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Knowledge and Job Opportunities in a Gender Perspective: Insights from Italy


  • Angela Cipollone

    () (Department of Ecoomics and Business, LUISS University)

  • Marcella Corsi

    () (Sapienza University of Rome)

  • Carlo D'ippoliti

    () (Sapienza University of Rome)


This paper proposes a multidimensional concept of knowledge, encompassing several formal and informal skills to complement education and on-the-job training, under a gender perspective. By considering the case of Italy, we estimate the impact of such a concept of knowledge on men’s and women’s employment status and wages. Results point out that despite much rhetoric about the fact that women have gradually overcome men in terms of educational attainments, women still lack of the main skills and competencies that can profitably be used on the labor market. In Italy, women’s accumulation of labor market experience is mostly constrained by unpaid work and care work burdens. These activities may be regarded as a source of potential knowledge in terms of social and interpersonal skills, managerial and organizational capacities; but they do not seem to be positively valued by the market, either in terms of employability nor in terms of wages. Gender segregation in education seems to be still a relevant issue, by compressing both women’s employment chances and wages. Thus educational and cultural policies aimed at overcoming traditional gender roles and images among the younger students seem a very sensible policy option.

Suggested Citation

  • Angela Cipollone & Marcella Corsi & Carlo D'ippoliti, 2011. "Knowledge and Job Opportunities in a Gender Perspective: Insights from Italy," Working Papers CELEG 1103, Dipartimento di Economia e Finanza, LUISS Guido Carli.
  • Handle: RePEc:lui:celegw:1103

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    References listed on IDEAS

    1. Marcella Corsi & Manuela Samek Lodovici, 2013. "Active Ageing and Gender Equality," Working Papers CEB 13-004, ULB -- Universite Libre de Bruxelles.
    2. Annamaria Lusardi & Olivia S. Mitchell, 2008. "Planning and Financial Literacy: How Do Women Fare?," American Economic Review, American Economic Association, vol. 98(2), pages 413-417, May.
    3. Jacob A. Mincer, 1974. "Introduction to "Schooling, Experience, and Earnings"," NBER Chapters,in: Schooling, Experience, and Earnings, pages 1-4 National Bureau of Economic Research, Inc.
    4. D’Ippoliti, Carlo, 2011. "Economics And Diversity," Journal of the History of Economic Thought, Cambridge University Press, vol. 33(04), pages 562-564, December.
    5. Becker, Gary S, 1985. "Human Capital, Effort, and the Sexual Division of Labor," Journal of Labor Economics, University of Chicago Press, vol. 3(1), pages 33-58, January.
    6. Jacob A. Mincer, 1974. "Schooling, Experience, and Earnings," NBER Books, National Bureau of Economic Research, Inc, number minc74-1, January.
    7. Angela Cipollone & Carlo D'Ippoliti, 2010. "Discriminating factors of women's employment," Applied Economics Letters, Taylor & Francis Journals, vol. 17(11), pages 1055-1062.
    8. Claudia Biancotti & Giovanni D'Alessio & Andrea Neri, 2004. "Errori di misura nell�indagine sui bilanci delle famiglie italiane," Temi di discussione (Economic working papers) 520, Bank of Italy, Economic Research and International Relations Area.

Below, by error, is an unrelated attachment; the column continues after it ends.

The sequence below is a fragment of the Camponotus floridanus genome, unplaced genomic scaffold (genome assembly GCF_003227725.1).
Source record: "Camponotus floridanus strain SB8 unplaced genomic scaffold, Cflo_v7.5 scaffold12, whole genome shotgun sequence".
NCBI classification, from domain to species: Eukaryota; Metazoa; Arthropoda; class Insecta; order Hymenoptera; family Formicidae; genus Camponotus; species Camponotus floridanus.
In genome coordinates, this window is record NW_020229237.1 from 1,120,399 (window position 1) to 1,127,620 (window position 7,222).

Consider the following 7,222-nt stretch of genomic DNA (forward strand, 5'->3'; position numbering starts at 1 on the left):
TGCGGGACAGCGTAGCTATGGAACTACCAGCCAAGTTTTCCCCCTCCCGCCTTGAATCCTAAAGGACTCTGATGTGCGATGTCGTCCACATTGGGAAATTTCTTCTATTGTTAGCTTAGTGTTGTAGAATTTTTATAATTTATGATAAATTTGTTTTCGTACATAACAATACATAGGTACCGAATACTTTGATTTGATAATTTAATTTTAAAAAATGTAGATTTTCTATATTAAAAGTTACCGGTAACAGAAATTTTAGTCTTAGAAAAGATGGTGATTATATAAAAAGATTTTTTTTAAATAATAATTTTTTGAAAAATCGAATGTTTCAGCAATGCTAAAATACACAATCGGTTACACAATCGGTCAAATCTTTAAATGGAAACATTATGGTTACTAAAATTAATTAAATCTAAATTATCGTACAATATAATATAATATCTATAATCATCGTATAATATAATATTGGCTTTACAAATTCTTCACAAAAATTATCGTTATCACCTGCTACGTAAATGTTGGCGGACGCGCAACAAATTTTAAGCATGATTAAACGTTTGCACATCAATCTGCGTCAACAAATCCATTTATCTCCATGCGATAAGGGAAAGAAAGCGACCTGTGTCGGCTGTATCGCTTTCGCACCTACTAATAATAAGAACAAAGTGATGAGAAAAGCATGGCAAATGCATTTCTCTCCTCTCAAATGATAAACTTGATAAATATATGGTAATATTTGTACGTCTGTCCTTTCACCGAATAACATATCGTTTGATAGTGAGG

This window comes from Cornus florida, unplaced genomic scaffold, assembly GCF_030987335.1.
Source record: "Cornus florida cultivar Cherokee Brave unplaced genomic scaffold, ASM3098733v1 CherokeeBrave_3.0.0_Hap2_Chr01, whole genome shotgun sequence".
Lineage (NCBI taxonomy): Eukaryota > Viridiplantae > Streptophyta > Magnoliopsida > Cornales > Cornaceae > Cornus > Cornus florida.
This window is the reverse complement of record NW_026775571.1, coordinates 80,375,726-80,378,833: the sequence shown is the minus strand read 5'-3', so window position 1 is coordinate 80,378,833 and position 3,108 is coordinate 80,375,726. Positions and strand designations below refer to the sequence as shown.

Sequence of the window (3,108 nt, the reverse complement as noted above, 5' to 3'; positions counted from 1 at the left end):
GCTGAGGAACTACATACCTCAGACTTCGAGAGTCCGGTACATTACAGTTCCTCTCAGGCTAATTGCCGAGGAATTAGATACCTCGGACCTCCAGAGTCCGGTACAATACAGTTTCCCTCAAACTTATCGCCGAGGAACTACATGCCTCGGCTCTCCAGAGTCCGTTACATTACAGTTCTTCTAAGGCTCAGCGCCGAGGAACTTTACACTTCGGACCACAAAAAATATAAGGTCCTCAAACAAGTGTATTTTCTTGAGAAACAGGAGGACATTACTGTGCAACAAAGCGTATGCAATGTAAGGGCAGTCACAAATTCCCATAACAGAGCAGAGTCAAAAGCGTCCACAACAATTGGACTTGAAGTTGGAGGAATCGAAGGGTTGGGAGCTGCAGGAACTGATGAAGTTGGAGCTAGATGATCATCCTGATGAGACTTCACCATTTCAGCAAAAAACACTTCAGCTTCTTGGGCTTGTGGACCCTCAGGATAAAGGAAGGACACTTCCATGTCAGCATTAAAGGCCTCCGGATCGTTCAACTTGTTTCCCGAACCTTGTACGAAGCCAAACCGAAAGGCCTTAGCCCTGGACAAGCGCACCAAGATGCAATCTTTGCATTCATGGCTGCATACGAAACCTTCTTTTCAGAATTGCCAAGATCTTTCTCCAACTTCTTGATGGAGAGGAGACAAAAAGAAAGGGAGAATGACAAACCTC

9. Luc SOETE, 2001. "ICTs, knowledge work and employment: The challenges to Europe," International Labour Review, International Labour Organization, vol. 140(2), pages 143-163, June.
    10. David Colander & Joanna Wayland Woos, 1997. "Institutional Demand-Side Discrimination Against Women and the Human Capital Model," Feminist Economics, Taylor & Francis Journals, vol. 3(1), pages 53-64.
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    13. Romer, Paul M., 1990. "Human capital and growth: Theory and evidence," Carnegie-Rochester Conference Series on Public Policy, Elsevier, vol. 32(1), pages 251-286, January.
    14. Marcella Corsi & Fabrizio Botti & Tommaso Rondinella & Giulia Zacchia, 2006. "Women and Microfinance in Mediterranean Countries," Development, Palgrave Macmillan;Society for International Deveopment, vol. 49(2), pages 67-74, June.
    15. Angela Cipollone & Carlo D'Ippoliti, 2009. "Women's Employment: Beyond Individual Characteristics vs. Contextual Factors Explanations," Working Papers CELEG 0901, Dipartimento di Economia e Finanza, LUISS Guido Carli.
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    Cited by:

    1. Stephan Humpert, 2014. "Occupational Sex Segregation and Working Time: Regional Evidence from Germany," Panoeconomicus, Savez ekonomista Vojvodine, Novi Sad, Serbia, vol. 61(3), pages 317-329, June.

    More about this item


    gender differentials; returns to knowledge; human capital.;

    JEL classification:

    • J24 - Labor and Demographic Economics - - Demand and Supply of Labor - - - Human Capital; Skills; Occupational Choice; Labor Productivity
    • J16 - Labor and Demographic Economics - - Demographic Economics - - - Economics of Gender; Non-labor Discrimination
    • C43 - Mathematical and Quantitative Methods - - Econometric and Statistical Methods: Special Topics - - - Index Numbers and Aggregation
    • J71 - Labor and Demographic Economics - - Labor Discrimination - - - Hiring and Firing
    • C14 - Mathematical and Quantitative Methods - - Econometric and Statistical Methods and Methodology: General - - - Semiparametric and Nonparametric Methods: General

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